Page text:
Illustrators such as Maxfield Parrish and Jessie Willcox Smith as well as plein air masters Childe Hassam, Maurice Prendergast, and John S. Sargent further expanded upon the medium’s possibilities as the taste for watercolor extended to younger artists and eager collectors. By the 1920s, the craze for watercolor in the United States reached a point at which the influential critic Henry McBride would declare that “we are beating the world in watercolors, just now.” At that moment, a new generation, including Charles Demuth, John Marin, Charles Burchfield and Edward Hopper, would choose watercolor as a principal medium, demonstrating that within a span of some fifty years, the reputation of watercolor had been rebuilt as a powerful and versatile “American” medium.
Tickets are $5 after general admission.Members receive unlimited access; reserved tickets required.Pay What You Wish admission does not apply.
The exhibition is organized by Kathleen A. Foster.
American Watercolor in the Age of Homer and Sargent is accompanied by a comprehensive fully-illustrated catalogue, authored by Dr. Foster, published Philadelphia Museum of Art and distributed by Yale University Press.
This exhibition is made possible by The Henry Luce Foundation, The Mr. and Mrs. Raymond J. Horowitz Foundation for the Arts, The Pew Charitable Trusts, the Robert J. Kleberg, Jr. and Helen C. Kleberg Foundation, The Robert Montgomery Scott Endowment for Exhibitions, The Harriet and Ronald Lassin Fund for Special Exhibitions, The Center for American Art at the Philadelphia Museum of Art, Ball Family Foundation, The Jill and Sheldon Bonovitz Exhibition Fund, Mr. and Mrs. William C. Buck, Kathy and Ted Fernberger, Marguerite and Gerry Lenfest, Leslie Miller and Richard Worley, Marsha and Richard Rothman, Clarice Smith, Boo and Morris Stroud, Winsor & Newton, and other donors.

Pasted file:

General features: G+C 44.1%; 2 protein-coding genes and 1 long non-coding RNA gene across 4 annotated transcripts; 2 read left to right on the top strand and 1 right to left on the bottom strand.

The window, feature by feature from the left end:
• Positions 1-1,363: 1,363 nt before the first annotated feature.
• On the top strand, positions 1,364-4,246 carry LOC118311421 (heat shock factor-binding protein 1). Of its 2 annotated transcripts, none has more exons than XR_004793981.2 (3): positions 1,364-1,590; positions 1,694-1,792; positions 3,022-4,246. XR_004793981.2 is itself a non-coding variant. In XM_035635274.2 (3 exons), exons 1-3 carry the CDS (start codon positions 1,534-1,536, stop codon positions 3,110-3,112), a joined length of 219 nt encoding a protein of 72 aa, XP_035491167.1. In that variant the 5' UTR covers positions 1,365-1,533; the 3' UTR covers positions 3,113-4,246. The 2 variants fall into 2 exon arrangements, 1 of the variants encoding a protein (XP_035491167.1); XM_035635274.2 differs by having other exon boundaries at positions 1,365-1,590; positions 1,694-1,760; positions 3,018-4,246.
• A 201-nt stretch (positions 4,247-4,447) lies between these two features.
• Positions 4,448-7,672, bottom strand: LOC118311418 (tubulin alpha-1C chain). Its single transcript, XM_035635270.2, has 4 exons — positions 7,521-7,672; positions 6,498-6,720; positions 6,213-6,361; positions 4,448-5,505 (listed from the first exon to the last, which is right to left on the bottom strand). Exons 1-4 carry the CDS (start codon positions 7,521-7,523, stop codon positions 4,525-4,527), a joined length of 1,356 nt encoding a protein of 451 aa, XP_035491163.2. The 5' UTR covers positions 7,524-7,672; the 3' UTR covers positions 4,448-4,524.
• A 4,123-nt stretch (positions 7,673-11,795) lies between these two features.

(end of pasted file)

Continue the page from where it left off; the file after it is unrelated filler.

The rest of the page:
The accompanying catalogue has been generously supported by the Wyeth Foundation for American Art and The Andrew W. Mellon Fund for Scholarly Publications at the Philadelphia Museum of Art. (Credits as of January 19, 2017)
Social Media @philamuseum
We are Philadelphia’s art museum. A landmark building. A world-renowned collection. A place that welcomes everyone. We bring the arts to life, inspiring visitors—through scholarly study and creative play—to discover the spirit of imagination that lies in everyone. We connect people with the arts in rich and varied ways, making the experience of the Museum surprising, lively, and always memorable. We are committed to inviting visitors to see the world—and themselves—anew through the beauty and expressive power of the arts.
For additional information, contact the Communications Department of the Philadelphia Museum of Art phone at 215-684-7860, by fax at 215-235-0050, or by e-mail at firstname.lastname@example.org. The Philadelphia Museum of Art is located on the Benjamin Franklin Parkway at 26th Street. For general information, call (215) 763-8100.